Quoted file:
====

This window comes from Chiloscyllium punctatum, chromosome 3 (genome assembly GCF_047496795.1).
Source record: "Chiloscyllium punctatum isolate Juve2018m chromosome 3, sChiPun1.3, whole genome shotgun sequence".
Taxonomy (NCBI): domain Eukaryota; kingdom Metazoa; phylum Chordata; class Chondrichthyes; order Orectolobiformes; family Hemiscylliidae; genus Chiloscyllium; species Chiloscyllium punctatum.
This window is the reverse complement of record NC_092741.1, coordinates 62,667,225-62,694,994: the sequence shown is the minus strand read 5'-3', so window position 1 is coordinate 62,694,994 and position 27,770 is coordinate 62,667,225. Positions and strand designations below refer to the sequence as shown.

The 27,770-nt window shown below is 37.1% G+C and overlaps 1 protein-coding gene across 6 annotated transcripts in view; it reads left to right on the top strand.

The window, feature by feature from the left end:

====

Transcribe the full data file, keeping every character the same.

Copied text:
This window comes from Chiloscyllium punctatum, chromosome 3 (genome assembly GCF_047496795.1).
Source record: "Chiloscyllium punctatum isolate Juve2018m chromosome 3, sChiPun1.3, whole genome shotgun sequence".
Taxonomy (NCBI): domain Eukaryota; kingdom Metazoa; phylum Chordata; class Chondrichthyes; order Orectolobiformes; family Hemiscylliidae; genus Chiloscyllium; species Chiloscyllium punctatum.
This window is the reverse complement of record NC_092741.1, coordinates 62,667,225-62,694,994: the sequence shown is the minus strand read 5'-3', so window position 1 is coordinate 62,694,994 and position 27,770 is coordinate 62,667,225. Positions and strand designations below refer to the sequence as shown.

The 27,770-nt window shown below is 37.1% G+C and overlaps 1 protein-coding gene across 6 annotated transcripts in view; it reads left to right on the top strand.

The window, feature by feature from the left end: